Dialogue Analysis In Customer Service Training: Alternative To Role Plays

Brief Description/Purpose

Many people hate role plays so this is a format to allow many of the benefits of role playing but without putting people on the spot and making them uncomfortable.

I've used this method for several decades in my customer service training to great success.


Small Group Work, but it can also be used in a whole group

Age Appropriate


Ideal Group Size

Small groups (of about 5-9) are used so it can be used for very large groups.

Time For Exercise

30-46 minutes


Angry customers, difficult customers, customer service

Detailed Instructions If Needed

Advance Work

You need to prepare some dialogues/scenarios that are directly relevant to the kinds of jobs people do in your group. Here is an example of what it might look like:

Dialogue #1: Nasty, Swearing Person Who Will NOT Give Up

Setting: This could occur in person or on the phone. Individual visits or calls in with a problem and believes he needs to speak to one specific person. That person is unavailable (either for good reason or not). We enter the dialogue below:

Staff: I’m sorry but I believe Mr. X is not available right now. I’ll connect you to his voice mail, and I’m sure he will call you back.
Customer: The “effin” hell you will connect me to voice mail. I know your scam. I’ve left a bunch of voice mails and the ***bleep*** can’t be bothered to call me back. I want to speak to him right now.
Staff: (Getting annoyed) Look, he’s not here, so how do you expect to speak to him? And you certainly aren’t going to get anything done here if you use that kind of language.

Your comment, (good, bad response? Why?)


Suggest what staff member SHOULD have said.


Customer: I pay your godda** salary, and I’ll use whatever language I want. I’m sick and tired of your lies. Not here...not here...I KNOW he’s there, and you’re just lying to protect his sorry a**. Get him and get him now before I call the press and the Mayor, or worse. Got it!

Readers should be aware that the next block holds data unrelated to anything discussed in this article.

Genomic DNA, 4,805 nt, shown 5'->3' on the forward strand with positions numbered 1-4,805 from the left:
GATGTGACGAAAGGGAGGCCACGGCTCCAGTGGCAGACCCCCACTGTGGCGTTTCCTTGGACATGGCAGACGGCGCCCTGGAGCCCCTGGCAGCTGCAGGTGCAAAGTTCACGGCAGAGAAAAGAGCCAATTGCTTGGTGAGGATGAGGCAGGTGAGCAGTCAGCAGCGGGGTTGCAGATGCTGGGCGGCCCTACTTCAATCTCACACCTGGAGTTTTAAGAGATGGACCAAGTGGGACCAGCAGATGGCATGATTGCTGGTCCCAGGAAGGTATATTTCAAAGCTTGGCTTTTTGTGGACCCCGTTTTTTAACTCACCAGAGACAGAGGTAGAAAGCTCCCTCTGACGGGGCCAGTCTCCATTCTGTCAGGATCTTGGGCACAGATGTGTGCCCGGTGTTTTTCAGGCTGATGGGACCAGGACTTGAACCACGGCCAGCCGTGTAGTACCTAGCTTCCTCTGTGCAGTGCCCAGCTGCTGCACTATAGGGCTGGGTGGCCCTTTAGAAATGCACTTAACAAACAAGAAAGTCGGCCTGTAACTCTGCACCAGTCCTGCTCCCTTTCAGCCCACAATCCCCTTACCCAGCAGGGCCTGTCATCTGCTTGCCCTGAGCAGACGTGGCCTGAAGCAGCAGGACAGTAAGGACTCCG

Staff: [now getting frustrated and angry]. Look, you’re making this
far more difficult than it has to be. Call back, or leave voice mail. Read my lips.
He is not here.

Your comment, (good, bad response? Why?)


Suggest what staff member SHOULD have said.


...and so on.

Provide these dialogue forms to participants.

Instructions For The Exercise

  • Form groups of 4-8 people.
  • Assign each group a scenario. I often will have multiple scenarios and assign each to a different group so the exercise doesn't get too repetitive.
  • Ask the groups to evaluate the employee's response, AND suggest what the staff member should have done.
  • Allow about 15 minutes for the group analysis segment. 

Bring the whole group back together and have groups report. If you set up the dialogues properly, you can then bring out the specific learning points you embedded in the dialogues.

So, for example, the sample dialogue above demonstrates how important it is for the employee to maintain self-control at all times, and avoid conveying his or her anger to the customer.

Additional Information if Available

Informal roleplays often emerge in the debrief process. For example, the course leader can ask a person in the group to enact the better response suggested, so that it can be heard, and seen by others. It's not as easy as it seems.

This is also a great exercise for opening up a session, as a kind of pre-test. It says a lot to the trainer about the current skill levels of the participants.